Thirdly, you can be born rich and powerful, like, well, Princess Ishtar. She's plain as a board and doesn't have much 'chest' to speak of, and if she hadn't been born as a Princess, Krai's pretty sure she'd have ended up as an old spinster. But she is, and so she'll probably marry one of those creepy cousins of hers - Krai has heard most of them aren't quite 'normal', so to speak. Not really a happier prospect than remaining single, in Krai's opinion, only of course he's not a girl.

(Girls, Krai knows, can be really, really weird. Some of the ones he has ahem had the pleasure to get to know better might easily have made a lesser man than himself decide to give up on the so-called weaker gender altogether. Maybe the Captain has run into one of those at some early point in his career, when he wasn't 'the Captain' yet, but merely 'Darres'. And then he met Yujinn and discovered that, what do you know, if you've sworn off real girls, there's still fake girls. Not, of course, that Krai'd ever tell Yujinn to his face that he looks and acts like a girl sometimes; he only thinks it.)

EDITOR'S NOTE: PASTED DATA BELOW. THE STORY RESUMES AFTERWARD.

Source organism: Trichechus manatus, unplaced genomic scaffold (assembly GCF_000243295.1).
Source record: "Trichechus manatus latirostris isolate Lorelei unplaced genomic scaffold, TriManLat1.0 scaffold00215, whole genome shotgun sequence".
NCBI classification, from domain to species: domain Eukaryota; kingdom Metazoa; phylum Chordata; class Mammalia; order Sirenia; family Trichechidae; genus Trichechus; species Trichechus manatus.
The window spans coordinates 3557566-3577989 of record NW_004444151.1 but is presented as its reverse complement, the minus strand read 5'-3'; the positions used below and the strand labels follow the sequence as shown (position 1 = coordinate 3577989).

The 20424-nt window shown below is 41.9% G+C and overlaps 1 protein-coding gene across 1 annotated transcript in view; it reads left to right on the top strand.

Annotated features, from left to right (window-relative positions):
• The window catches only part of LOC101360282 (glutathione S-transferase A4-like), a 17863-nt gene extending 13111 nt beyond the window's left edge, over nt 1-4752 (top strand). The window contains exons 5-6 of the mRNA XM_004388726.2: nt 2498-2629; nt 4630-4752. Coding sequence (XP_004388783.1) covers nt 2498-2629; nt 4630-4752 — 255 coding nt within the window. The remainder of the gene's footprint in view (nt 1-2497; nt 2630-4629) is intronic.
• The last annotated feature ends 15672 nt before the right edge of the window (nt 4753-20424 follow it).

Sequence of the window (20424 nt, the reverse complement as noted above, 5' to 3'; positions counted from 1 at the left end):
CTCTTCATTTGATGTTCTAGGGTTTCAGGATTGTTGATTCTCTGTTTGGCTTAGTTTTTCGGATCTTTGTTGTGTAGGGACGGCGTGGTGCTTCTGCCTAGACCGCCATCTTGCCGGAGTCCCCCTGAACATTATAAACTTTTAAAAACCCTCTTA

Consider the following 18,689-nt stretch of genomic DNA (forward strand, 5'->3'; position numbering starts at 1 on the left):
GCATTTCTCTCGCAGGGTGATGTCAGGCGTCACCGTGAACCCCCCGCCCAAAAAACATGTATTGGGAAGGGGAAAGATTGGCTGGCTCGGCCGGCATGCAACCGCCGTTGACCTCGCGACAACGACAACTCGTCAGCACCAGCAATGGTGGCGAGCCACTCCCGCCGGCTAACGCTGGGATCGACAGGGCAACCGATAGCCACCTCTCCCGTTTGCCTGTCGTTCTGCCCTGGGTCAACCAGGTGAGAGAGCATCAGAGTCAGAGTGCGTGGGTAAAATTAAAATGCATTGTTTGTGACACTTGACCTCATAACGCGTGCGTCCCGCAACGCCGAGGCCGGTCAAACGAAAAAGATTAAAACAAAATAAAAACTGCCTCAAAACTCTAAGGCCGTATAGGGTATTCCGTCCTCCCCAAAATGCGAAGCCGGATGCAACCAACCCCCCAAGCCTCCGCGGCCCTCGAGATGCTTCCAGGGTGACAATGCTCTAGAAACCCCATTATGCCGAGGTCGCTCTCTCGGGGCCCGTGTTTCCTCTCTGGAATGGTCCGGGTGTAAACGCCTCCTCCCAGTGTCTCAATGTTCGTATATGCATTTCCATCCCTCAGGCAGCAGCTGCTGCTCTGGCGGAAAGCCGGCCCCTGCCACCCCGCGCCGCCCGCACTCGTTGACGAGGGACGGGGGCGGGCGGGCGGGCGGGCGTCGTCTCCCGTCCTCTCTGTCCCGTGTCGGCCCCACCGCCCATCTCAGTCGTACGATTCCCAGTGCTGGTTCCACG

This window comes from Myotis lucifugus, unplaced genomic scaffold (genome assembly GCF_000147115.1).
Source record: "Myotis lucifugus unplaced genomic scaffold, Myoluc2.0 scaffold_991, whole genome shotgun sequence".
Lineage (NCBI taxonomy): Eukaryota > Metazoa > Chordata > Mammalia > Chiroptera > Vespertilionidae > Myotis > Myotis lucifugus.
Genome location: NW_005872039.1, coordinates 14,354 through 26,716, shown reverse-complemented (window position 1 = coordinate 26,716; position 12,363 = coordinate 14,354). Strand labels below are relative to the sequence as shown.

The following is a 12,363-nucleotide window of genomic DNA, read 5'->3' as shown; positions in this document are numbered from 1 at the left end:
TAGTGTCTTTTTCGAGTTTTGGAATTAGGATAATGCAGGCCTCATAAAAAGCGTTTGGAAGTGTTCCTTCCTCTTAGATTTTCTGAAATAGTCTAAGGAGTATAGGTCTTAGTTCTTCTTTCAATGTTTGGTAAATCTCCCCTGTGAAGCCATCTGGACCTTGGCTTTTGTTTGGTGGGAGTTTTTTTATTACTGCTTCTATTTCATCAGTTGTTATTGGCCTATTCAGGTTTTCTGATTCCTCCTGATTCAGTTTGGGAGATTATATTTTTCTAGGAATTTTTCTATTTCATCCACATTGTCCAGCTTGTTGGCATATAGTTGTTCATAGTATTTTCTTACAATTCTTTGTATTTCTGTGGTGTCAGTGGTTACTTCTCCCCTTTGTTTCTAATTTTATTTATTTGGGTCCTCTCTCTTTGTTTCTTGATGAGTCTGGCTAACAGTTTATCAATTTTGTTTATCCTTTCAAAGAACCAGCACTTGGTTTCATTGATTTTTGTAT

Lastly, you can become famous by -telling- people that you are. Loud and often. Sooner or later, someone will start to believe it, repeat it to another person and voila, the foundations for your reputation have been laid. This method is the one Krai has chosen to use, because Sir Keld's morals and mind aren't the only thing that's remained stuck in the days of Saint Phelios; his idea of 'reasonable wages' are severely outdated as well.

The Captain probably never has any reason to complain, because one, he's the Captain, so better paid, two, he's the Captain, so the Palace provides him with food, boarding, clothing, weaponry and a horse, while Krai only gets two meals a day and a small room he has to share with Jill, and three, he's the Captain, who doesn't have any demanding girlfriends. Yujinn might present him with a gift every now and then, but Krai has never noticed the Captain ever buying anything for the mage in return.